“If someone had told me this was an unpublished Al Baker method, I would have instantly believed it. Smart, strong and streamlined.” – Michael Weber
“Lost and Phoned was originally designed for faceless communication over the phone. Max has merged a devilishly deceptive card location with a simple but strong mental presentation. It packs a punch similar to Vernon’s Out of Sight Out of Mind but everything happens out of the mentalist’s hands. He also gives great tips about managing and streamlining the participant’s actions that can be applied in any remote situation, either on video or over a phone call. Principles that date back to the Roman period are at work here, which makes the effect extra fantastic.” – Jared Kopf
“This is something I will use; I tried it on my wife – she was shocked as it seems so impossible. The simple principle behind it, just using 10 playing cards, is completely concealed by presentation and acting. At the end it looks like real and sheer unexplainable mind reading. A master lesson in presentation and delivering to be followed instructions.” – Jan Forster
In these strange new times, magicians and mentalists are exploring new conditions. Shows are performed from afar, using Zoom, FaceTime, Skype, and other technologies. Creating amazement within often restrictive conditions can be quite a challenge.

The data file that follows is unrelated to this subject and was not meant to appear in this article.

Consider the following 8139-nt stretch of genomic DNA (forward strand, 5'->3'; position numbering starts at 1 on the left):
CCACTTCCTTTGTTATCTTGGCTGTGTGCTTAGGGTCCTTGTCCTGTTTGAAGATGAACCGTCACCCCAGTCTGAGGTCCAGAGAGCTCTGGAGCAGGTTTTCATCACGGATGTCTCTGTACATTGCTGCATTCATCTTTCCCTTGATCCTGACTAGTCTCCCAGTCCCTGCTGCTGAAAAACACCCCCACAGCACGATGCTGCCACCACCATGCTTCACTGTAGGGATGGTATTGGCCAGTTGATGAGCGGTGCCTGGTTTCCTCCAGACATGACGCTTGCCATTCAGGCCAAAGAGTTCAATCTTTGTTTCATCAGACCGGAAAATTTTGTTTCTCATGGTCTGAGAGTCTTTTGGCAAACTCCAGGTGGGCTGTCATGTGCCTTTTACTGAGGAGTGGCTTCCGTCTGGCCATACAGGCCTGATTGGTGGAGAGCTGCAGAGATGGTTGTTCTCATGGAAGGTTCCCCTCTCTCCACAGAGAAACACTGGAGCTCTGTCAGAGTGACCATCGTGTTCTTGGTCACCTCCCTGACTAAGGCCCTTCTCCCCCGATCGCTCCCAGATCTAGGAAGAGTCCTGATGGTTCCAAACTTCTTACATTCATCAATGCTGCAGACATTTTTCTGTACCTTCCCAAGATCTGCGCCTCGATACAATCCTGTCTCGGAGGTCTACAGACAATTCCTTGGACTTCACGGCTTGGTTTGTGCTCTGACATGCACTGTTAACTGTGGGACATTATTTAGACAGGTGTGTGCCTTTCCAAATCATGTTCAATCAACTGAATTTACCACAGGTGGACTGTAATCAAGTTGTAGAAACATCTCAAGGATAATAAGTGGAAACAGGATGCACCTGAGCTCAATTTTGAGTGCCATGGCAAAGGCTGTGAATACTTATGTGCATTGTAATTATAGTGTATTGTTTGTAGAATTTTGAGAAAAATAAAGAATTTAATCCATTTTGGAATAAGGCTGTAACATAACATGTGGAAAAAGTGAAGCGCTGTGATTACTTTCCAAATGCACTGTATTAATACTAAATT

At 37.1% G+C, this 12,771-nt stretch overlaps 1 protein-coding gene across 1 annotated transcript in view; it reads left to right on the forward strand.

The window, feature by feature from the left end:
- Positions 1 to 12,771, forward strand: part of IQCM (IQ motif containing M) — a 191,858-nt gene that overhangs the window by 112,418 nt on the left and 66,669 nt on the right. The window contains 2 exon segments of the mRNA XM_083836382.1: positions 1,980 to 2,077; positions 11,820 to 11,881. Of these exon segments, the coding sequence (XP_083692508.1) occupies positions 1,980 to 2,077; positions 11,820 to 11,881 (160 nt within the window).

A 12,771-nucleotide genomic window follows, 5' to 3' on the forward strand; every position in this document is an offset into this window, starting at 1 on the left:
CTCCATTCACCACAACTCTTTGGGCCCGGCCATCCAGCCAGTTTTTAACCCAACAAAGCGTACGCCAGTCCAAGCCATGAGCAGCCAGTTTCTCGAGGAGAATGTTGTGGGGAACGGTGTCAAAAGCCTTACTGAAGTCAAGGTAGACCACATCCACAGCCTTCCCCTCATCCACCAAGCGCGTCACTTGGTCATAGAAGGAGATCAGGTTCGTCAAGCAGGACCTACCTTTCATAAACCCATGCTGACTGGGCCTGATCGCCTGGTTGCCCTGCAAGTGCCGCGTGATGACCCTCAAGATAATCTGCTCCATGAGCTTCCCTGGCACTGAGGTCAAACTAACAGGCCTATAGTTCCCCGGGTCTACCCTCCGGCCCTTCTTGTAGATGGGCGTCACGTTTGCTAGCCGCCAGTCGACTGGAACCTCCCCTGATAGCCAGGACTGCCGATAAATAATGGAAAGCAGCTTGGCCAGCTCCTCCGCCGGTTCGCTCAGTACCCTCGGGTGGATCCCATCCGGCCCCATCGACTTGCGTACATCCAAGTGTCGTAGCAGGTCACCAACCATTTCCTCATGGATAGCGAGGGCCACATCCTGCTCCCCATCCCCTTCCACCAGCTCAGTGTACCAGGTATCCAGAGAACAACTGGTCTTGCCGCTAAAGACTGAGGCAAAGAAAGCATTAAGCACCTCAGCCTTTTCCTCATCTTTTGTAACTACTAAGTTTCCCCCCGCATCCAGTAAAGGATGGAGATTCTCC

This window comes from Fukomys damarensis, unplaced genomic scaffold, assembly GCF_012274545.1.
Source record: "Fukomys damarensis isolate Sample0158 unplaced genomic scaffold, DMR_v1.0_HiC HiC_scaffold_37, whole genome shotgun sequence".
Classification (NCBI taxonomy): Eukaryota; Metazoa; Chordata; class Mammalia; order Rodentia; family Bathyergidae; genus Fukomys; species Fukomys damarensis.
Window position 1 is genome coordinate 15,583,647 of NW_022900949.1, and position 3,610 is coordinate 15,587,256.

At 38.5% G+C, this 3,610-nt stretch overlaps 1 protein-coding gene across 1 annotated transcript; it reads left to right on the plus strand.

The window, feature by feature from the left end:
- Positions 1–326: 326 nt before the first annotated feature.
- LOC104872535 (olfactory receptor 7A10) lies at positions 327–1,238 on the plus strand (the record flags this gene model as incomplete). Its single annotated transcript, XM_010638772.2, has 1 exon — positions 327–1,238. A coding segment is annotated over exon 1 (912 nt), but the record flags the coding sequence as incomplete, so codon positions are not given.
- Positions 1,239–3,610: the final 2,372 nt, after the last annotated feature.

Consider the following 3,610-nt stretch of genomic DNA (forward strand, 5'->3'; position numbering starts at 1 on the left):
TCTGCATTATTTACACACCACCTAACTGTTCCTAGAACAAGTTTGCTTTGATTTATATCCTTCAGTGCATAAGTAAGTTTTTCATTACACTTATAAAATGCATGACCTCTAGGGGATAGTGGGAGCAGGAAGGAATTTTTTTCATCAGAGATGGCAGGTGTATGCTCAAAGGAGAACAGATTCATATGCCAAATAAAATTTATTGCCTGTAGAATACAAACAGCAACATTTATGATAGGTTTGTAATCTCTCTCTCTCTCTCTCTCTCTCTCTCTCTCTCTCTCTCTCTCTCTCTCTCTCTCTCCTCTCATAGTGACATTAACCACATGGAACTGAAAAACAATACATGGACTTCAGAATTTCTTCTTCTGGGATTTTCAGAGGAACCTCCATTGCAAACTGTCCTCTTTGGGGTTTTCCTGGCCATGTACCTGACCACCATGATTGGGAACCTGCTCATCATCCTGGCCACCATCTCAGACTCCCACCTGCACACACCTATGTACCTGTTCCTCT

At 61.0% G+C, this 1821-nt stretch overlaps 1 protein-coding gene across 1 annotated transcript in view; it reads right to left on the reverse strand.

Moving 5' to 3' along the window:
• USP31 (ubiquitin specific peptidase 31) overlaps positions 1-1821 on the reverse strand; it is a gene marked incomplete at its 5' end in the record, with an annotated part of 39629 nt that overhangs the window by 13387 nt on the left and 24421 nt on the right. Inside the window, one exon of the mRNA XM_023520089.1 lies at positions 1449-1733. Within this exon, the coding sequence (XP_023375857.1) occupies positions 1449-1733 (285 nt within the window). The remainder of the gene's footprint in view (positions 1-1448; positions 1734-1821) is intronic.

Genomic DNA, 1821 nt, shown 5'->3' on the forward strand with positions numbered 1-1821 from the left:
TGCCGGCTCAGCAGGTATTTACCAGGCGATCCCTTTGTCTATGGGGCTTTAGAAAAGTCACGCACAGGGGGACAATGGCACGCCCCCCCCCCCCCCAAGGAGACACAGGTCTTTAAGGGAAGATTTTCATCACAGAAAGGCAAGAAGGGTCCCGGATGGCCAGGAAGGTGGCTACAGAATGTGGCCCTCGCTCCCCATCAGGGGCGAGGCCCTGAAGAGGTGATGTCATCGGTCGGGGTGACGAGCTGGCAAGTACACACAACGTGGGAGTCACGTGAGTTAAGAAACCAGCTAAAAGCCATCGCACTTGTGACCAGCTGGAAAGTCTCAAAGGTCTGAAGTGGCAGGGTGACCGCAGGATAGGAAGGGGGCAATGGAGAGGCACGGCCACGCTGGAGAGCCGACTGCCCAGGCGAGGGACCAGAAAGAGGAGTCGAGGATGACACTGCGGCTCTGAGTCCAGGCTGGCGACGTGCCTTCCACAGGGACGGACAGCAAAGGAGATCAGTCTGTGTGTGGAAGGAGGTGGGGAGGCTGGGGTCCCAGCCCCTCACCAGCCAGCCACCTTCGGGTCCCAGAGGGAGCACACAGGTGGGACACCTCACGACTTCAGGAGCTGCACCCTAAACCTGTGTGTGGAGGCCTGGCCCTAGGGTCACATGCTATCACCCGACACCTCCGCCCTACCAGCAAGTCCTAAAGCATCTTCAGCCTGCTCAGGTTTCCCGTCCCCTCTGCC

Fortunately, you’ve got a guide who has been exploring these strange territories for many years. MAX MAVEN began pioneering interactive magic over forty years ago, and he has put that experience to work for you, by devising powerful routines that connect to audiences through a virtual reality. Start your journey into the virtual space with Lost & Phoned.
Here’s what happens:
The spectator uses his or her own deck of cards. No set-up; it doesn’t even have to be a full deck. And, the performer never has to see the cards! Using a packet of ten random cards, the person selects one. Several cards are now discarded, so that the performer doesn’t even know how many cards are being used! Nevertheless, the spectator starts to deal down into the packet, and suddenly the performer knows that they are holding their selected card—and they are!